Recycled rubber can reduce environmental impact

26th November 2021 By: Nadine Ramdass - Creamer Media Reporter

Recycled rubber can reduce environmental impact

RECYCLED TYRE PALLET Xtyre's products are durable, stornger alternatives to plastic or wood products

Recycled rubber manufacturer Xtyre Global provides patented products made from recycled tyres that can replace wood and plastic products, particularly in the industrial environment.

Xtyre Global notes that its rubber pallets and safety products are ideal for the mining industry’s harsh conditions and also provide an opportunity for collaboration in reducing tyre waste.

The Xtyre pallets are ideal for housing spare motors and other heavy spare parts. Whereas wooden pallets can collapse if they are supporting too much weight, the Xtyre pallets can support the weight of heavy spares without collapsing, including large motors, gearboxes and hydraulic equipment, explains Xtyre Global director Oscar Filén.

Xtyre’s pallets are also more shock-absorbent and less vulnerable to adverse weather.

The pallet range also includes trackable smart pallets, with tracking devices that provide businesses with live Global Positioning System tracking of individual pallets as they are being transported.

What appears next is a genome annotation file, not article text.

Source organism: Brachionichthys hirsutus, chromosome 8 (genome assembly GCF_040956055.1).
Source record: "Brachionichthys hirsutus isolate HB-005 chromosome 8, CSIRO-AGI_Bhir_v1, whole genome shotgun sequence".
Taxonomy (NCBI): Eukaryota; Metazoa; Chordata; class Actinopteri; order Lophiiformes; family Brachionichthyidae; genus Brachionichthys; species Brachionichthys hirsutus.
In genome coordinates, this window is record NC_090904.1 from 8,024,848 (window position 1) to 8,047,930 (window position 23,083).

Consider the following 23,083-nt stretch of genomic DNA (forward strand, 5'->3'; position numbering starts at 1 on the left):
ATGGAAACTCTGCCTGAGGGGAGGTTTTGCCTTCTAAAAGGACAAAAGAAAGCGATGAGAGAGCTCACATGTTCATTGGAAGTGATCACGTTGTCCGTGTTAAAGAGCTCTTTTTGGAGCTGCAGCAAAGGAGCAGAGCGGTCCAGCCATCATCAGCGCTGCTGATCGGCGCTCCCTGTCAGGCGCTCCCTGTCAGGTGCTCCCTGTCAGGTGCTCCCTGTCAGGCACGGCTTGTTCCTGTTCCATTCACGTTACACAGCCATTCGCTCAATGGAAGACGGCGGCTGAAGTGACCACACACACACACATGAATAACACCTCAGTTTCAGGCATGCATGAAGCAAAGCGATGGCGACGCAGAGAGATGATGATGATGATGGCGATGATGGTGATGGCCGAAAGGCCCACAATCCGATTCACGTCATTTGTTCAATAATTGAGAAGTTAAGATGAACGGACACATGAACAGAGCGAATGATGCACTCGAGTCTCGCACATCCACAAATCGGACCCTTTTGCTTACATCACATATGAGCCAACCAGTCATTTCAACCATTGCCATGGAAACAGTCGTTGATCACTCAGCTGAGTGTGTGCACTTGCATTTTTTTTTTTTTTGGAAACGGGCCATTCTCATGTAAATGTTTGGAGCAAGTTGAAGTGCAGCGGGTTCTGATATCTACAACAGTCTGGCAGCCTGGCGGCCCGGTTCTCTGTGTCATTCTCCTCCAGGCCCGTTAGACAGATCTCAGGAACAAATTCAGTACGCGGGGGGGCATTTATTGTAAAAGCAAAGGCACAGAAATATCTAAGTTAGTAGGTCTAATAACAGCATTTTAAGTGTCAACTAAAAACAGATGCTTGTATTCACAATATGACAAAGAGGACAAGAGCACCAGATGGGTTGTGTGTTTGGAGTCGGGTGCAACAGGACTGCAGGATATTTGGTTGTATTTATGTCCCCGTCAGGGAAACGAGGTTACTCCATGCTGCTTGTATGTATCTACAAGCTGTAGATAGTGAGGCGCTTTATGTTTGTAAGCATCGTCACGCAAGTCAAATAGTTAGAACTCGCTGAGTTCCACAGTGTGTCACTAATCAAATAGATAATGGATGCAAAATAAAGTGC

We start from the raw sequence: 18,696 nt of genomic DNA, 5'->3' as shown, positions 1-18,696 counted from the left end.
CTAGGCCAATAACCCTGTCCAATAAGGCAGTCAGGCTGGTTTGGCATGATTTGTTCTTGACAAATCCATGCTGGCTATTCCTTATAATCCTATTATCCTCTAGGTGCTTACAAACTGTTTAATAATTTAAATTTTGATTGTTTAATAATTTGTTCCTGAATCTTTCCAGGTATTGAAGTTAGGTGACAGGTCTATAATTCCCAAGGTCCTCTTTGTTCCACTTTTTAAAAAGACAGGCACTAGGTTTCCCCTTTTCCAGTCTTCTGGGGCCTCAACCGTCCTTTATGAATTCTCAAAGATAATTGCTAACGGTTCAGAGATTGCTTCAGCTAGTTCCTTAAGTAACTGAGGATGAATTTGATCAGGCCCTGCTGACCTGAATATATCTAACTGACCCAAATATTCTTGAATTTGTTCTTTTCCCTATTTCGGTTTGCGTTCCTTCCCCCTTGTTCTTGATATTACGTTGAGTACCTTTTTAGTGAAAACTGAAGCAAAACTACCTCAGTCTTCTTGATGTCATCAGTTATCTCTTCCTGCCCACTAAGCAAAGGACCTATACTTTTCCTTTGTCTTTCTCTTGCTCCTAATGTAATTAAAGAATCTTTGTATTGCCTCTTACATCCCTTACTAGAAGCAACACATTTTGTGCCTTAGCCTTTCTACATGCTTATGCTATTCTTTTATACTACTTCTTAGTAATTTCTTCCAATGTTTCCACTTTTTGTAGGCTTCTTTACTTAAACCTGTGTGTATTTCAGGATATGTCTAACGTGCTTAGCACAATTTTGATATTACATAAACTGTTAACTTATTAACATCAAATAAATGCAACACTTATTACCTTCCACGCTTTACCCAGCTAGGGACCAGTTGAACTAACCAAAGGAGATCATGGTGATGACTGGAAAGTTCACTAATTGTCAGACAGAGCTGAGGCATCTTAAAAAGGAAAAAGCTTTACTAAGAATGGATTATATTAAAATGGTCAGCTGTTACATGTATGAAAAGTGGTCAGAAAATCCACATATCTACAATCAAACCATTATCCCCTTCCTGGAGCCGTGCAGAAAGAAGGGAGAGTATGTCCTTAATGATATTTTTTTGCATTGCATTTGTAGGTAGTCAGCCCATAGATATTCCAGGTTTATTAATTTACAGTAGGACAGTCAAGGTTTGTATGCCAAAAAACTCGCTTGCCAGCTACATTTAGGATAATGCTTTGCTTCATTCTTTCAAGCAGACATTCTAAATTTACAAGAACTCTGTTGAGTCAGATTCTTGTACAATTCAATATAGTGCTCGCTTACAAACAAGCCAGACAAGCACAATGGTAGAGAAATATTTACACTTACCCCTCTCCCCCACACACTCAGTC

The company can also customise pallets to suit customer needs, for example, inserting a chip

into the pallet to determine whether a product was removed. The chip uses radio-frequency identification (RFID) encoded in the item’s RFID tag or smart label to track the number of items placed on the pallet at all times. If an item is taken off the pallet, it updates the company or respective manager.

The technology can be used in transporting products as well as for auditing purposes throughout the supply chain.

Further, Xtyre manufactures safety products from recycled rubber, such as safety barriers, stop blocks, railway ties for underground operations and cable covers.

The company has also set up licensed manufacturing sites in South Africa and Kuwait, to which tyres can be taken for recycling for the manufacture of Xtyre products.

Waste tyres, particularly in an industrial context, are challenging to get rid of because of their flexibility, size and shape.

As a result, such tyres are often stored in piles above ground, which can become a breeding ground for mosquitoes, as well as a health and safety hazard. The environmental degradation caused by these stored tyres often means that the land on which they are stored cannot be used for other economic activities.

“Mines’ tyres can be part of the circular economy, with new products made from recycled tyres going back into the market. We have done a life-cycle assessment analysis, which has encouraged us to establish carbon credit exchanges that will verify our credits. We will subsequently sell carbon credits, which might, ultimately, be worth as much as the actual recycled product.”

The company intends to establish recycling hub sites in key mining areas. Xtyre, in turn, can acquire these tyres for recycling and upcycling.

The company

is in the final stages of a project launch regarding an end-to-end responsible approach to tyre waste, concludes Filén.